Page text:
BAGHDAD — Surrounded by the clamor of protest — a sea of Iraqi flags, vendors selling coffee and melon drinks, protesters singing the national anthem and railing against politicians — two friends paused and described their dreams.
“I want to find a job opportunity,” said one of them, Yasir Abdulrahman, 21, who recently earned an engineering degree but remains unemployed. “I want to build a country.”
His friend Hussein Ali, 22, quit university to support his family and now works as a taxi driver. He said that even the specter of bombings — any public space in this city is fraught with danger — would not keep him away from the square.
“We are only thinking of reforms,” he said. “If you want to change, you have to sacrifice yourself.”
For five Fridays now, thousands of mostly, but not entirely, youthful and secular Iraqis have gathered in central Baghdad’s Tahrir Square to demand change. At first, the demands were small, such as improving electricity amid a summer heat wave. But the list has grown longer and more complex: fix the judiciary, hold corrupt officials accountable, get religion out of politics.
The protests have come to overshadow the fight against the Islamic State, Iraq’s main preoccupation over the past year. Change — on paper — came quickly. Prime Minister Haider al-Abadi announced a set of sweeping measures to placate the protesters. He called for the elimination of several senior government positions, including the three vice presidencies; the end of sectarian quotas in politics; and a new drive to eliminate corruption.
Several weeks later, few of the measures, aside from the firing of three deputy prime ministers and a few ministers, have been carried out, and many protesters now say they are pessimistic about real change.
“We haven’t noticed anything yet,” said Ali Farras, 25, who joined the protests Friday. “It is just ink on paper.”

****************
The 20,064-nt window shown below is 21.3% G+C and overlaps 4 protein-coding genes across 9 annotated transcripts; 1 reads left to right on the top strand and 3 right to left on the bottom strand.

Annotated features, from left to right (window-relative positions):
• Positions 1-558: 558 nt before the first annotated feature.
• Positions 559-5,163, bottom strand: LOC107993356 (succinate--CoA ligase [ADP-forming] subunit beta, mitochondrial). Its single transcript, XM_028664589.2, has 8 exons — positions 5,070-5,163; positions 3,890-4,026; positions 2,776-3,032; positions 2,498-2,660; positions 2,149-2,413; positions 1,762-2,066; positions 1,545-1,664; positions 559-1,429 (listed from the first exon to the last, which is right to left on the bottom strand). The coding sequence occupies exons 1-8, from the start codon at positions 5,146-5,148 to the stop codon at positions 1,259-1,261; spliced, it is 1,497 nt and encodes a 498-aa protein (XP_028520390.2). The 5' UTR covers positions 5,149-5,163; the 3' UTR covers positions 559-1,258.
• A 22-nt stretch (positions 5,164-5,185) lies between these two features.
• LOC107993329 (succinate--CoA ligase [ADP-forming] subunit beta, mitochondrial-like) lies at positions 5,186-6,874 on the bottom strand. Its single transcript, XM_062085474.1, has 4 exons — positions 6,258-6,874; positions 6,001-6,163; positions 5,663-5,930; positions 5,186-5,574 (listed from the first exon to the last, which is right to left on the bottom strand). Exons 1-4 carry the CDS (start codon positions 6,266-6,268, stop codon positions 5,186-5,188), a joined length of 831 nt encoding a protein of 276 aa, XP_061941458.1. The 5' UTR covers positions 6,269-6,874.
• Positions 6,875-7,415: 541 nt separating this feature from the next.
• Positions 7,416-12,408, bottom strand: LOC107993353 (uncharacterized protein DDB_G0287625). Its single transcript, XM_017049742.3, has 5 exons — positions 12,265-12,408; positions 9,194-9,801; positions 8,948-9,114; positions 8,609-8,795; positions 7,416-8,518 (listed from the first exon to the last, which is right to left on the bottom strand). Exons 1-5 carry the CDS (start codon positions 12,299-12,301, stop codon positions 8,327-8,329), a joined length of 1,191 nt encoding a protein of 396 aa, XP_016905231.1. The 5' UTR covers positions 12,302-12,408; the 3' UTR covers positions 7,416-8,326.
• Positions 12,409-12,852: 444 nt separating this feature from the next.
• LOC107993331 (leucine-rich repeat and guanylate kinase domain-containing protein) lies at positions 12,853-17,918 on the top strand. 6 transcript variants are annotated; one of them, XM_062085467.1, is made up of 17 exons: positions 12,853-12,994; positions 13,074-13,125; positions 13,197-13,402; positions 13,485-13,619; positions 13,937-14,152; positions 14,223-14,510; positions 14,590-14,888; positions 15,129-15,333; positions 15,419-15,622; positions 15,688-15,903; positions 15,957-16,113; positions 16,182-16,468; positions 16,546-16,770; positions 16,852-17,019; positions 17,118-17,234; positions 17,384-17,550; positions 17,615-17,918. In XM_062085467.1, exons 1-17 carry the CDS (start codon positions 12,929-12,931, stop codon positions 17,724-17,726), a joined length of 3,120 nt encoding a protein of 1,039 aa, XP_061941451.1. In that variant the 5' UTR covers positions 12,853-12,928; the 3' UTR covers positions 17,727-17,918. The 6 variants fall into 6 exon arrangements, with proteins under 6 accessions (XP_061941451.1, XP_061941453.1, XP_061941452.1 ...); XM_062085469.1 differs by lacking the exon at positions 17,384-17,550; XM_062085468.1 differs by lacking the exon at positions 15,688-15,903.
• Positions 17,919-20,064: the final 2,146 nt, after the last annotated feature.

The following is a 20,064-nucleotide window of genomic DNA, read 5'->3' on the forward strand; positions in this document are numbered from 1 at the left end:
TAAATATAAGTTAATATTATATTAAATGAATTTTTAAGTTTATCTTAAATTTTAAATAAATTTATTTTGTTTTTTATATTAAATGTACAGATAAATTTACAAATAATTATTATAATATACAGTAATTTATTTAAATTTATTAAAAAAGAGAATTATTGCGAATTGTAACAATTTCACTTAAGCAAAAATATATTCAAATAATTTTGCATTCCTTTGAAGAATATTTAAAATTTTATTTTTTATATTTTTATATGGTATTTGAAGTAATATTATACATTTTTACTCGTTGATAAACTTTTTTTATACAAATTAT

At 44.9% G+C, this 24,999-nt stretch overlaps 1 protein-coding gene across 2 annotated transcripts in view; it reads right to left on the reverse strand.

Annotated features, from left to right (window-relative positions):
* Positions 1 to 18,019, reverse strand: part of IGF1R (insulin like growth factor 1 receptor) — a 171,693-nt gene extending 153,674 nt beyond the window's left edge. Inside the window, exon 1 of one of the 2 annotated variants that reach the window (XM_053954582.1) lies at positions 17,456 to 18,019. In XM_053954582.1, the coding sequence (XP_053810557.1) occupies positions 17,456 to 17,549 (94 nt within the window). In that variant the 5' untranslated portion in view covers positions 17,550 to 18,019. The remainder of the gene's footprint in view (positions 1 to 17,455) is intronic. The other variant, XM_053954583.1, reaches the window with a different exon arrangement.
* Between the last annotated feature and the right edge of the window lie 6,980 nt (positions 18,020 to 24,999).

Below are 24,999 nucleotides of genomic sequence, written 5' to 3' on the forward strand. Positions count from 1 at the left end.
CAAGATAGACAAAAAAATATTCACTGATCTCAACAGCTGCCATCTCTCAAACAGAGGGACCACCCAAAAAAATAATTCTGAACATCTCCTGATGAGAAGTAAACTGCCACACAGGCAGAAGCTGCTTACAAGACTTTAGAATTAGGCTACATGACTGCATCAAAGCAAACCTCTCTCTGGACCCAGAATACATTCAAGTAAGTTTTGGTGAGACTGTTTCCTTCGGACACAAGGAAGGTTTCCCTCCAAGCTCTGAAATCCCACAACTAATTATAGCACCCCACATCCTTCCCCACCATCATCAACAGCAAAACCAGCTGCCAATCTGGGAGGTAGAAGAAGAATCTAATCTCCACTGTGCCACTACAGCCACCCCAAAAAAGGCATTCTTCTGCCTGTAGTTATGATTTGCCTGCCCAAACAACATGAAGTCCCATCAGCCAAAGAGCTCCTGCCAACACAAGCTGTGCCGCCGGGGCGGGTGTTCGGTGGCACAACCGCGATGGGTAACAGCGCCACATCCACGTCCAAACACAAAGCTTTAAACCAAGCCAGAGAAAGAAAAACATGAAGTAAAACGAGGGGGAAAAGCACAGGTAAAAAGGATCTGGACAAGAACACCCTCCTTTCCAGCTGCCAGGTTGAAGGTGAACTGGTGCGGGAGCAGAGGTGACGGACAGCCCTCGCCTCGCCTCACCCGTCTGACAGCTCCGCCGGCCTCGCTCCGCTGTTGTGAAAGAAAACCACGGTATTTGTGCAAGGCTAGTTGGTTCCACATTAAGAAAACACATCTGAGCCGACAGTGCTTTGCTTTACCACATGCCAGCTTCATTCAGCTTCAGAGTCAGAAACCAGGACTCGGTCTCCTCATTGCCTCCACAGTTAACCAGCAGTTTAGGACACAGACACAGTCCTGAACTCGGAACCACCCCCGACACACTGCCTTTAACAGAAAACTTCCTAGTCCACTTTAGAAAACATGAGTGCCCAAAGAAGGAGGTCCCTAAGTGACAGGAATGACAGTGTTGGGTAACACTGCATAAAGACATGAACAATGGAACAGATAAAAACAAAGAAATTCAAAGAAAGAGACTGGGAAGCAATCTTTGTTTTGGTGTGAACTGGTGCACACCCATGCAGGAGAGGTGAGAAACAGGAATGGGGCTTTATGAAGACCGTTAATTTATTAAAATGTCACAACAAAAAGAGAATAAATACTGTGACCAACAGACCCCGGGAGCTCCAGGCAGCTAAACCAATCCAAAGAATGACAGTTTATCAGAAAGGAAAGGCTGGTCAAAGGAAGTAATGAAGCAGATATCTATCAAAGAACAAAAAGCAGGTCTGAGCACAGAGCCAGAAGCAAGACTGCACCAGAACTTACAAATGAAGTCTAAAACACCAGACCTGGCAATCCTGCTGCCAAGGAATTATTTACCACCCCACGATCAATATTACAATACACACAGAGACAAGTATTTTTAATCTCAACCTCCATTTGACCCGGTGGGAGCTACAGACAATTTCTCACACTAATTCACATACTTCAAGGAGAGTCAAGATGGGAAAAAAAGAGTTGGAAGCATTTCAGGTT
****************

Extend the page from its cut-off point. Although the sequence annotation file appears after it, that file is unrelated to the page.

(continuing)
Away from the agitation of the streets are the political intrigues of the Green Zone, the cloistered and fortified enclave here for politicians and ambassadors. There, officials say, the entrenched sectarianism and corruption in the political system may make it impossible for Abadi to keep his promises.
“He can make all the directives on Earth, but who will implement them?” said one Iraqi lawmaker close to Abadi who spoke anonymously to avoid angering the prime minister. Yet if Abadi succeeds in eliminating sectarian and party quotas from Iraqi politics, the lawmaker said, he will become “a national hero.”
The protests — and the support for them from members of the Shi’ite religious establishment in the holy city of Najaf — have provided an opportunity, as well as political cover, for Abadi to tackle some of the country’s most vexing problems.
Since the protests began, Iraqis have noticed a modest improvement in electricity, but not much else.
“He has to meet people’s demands, but he can’t go too fast and upset the political elite,” said Sajad Jiyad, an Iraqi analyst based in London and Baghdad who sometimes advises the government.
Still, for the first time in a long time Iraqis have been given the space to voice grievances. As in Beirut, where piles of trash on city streets incited popular demonstrations, the protests here have evolved into a broader rebuke of the political establishment. Under orders to treat the gatherings with kid gloves, the Iraqi security forces have protected the protesters rather than shoot them, as they did in 2011 when Iraqis, after the Arab Spring uprisings in Egypt and Tunisia, sought to foment their own revolution.